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A Force more Powerful
SUBJECTS — World/India; Poland; Denmark; Chile; South Africa; 1800s - the Present; U.S./1945 - the Present; Civil Rights Movement; Tennessee;
SOCIAL-EMOTIONAL LEARNING — Peace/Peacemakers;
MORAL-ETHICAL EMPHASIS — Citizenship.
Age: 12+; No MPAA Rating; Documentary; 1999; six sections each between 20 and 30 minutes in length; Color.
This documentary chronicles the rise of civil disobedience and nonviolent action by large numbers of people as a force for political and social change. Beginning with Gandhi's campaign of nonviolent civil disobedience seeking better treatment for Indians in South Africa, the movie provides six examples in which nonviolent mass action changed the course of history during the 20th century.
A Force More Powerful comes in six separate sections of approximately 1/2 hour each. The first two sections, dealing with the Nashville sit-ins and the movement seeking independence in India, are an excellent supplement to a unit on the U.S. Civil Rights Movement or for a class in government/civics. The sections on the Indian independence movement, Solidarity's challenge to Poland's Communist government, and the defeat of Pinochet in Chile are an excellent capstone for a contemporary World History class. TeachWithMovies.com believes that no student will have a good grasp of world or U.S. history in the 20th and 21st centuries without an understanding of civil disobedience and nonviolent protest, its origins, and its uses.
The TeachWithMovies.com Learning Guide to A Force More Powerful will help parents and teachers communicate the full meaning of this film to children. The Guide provides supplemental historical background, discussion questions, vocabulary, and a comprehension test for each section.
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A Force More Powerful is a primer on the benefits of nonviolent civil disobedience as a political force.
Learning Guide Excerpt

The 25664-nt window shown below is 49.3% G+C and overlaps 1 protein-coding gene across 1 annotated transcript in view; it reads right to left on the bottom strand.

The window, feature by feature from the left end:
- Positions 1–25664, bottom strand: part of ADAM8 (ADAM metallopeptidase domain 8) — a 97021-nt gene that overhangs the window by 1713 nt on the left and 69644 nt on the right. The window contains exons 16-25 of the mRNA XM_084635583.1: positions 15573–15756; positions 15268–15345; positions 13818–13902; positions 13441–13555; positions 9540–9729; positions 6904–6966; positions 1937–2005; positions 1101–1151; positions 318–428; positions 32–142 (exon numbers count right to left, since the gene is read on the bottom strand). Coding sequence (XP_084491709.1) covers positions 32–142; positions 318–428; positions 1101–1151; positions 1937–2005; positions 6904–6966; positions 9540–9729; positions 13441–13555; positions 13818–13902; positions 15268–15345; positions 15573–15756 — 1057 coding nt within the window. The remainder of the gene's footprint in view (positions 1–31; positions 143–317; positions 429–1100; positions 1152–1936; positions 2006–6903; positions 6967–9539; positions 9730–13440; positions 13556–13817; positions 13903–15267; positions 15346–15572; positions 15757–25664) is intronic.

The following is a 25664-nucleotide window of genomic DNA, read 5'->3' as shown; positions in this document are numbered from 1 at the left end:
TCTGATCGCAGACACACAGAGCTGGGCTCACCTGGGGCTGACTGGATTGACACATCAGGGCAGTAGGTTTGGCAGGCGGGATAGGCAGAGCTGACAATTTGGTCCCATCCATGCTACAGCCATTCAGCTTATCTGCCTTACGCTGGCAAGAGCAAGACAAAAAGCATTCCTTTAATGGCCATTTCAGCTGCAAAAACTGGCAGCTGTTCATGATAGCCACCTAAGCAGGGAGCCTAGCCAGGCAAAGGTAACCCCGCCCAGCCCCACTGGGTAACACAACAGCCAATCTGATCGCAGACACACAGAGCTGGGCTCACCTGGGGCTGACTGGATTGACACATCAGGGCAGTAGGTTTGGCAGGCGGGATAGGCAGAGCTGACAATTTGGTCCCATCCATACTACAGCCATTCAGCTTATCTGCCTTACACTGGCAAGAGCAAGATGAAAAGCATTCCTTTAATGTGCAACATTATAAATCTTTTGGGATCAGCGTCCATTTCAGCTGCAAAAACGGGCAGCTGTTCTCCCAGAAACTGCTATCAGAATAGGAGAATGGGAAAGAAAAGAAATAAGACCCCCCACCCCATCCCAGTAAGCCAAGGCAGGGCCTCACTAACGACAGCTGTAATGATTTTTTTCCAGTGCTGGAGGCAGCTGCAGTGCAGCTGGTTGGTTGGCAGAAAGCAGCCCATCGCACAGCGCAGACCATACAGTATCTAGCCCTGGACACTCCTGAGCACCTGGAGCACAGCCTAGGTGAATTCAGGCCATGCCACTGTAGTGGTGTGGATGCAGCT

To demonstrate how our Learning Guides can be used by teachers to improve lesson plans, we have set out below the Benefits section from the Learning Guide to A Force More Powerful.
Benefits of the Movie: The only constant is change. This documentary graphically demonstrates that as war has become more violent, people have adapted by developing a new political force of immense power: nonviolent action by masses of people. This film shows the origins of the movement with Gandhi in South Africa and India. It describes five other examples of nonviolent mass action at work. Nonviolent mass action continues to be a major source of political and social change throughout the world. TeachWithMovies.com believes that no student will have a good grasp of modern world or U.S. history without an understanding of nonviolent mass action, its history, and its uses.
A Force More Powerful is a documentary that provides its own historical background. Our independent research has confirmed many of the historical facts presented by the movie. This Learning Guide will provide additional background on the situations featured in the film and more examples of important political and social changes created by nonviolent mass action.
The story of the Nashville sit-ins and Reverend James Lawson is particularly relevant to U.S. students. ... Another important benefit of the film is that at least two of the major actors were relatively young when they served as leaders of nonviolent mass action. James Lawson was 30 years old and Mkhuseli Jack was 27.
The Learning Guide to the film A Force More Powerful contains sections on Benefits of the Movie, Possible Problems, Helpful Background, Discussion Questions, Links to the Internet, and Bridges to Reading. The Discussion Questions are divided into three categories: Subject Matter, Social-Emotional Learning, and Moral-Ethical Emphasis.
A subscription to TeachWithMovies.com will give teachers access to 350 Snippet Lesson Plans, Learning Guides and Movie Lesson Plans. Subscribe Today and use A Force More Powerful to teach students about civil disobedience and nonviolence as a force for social and political change.
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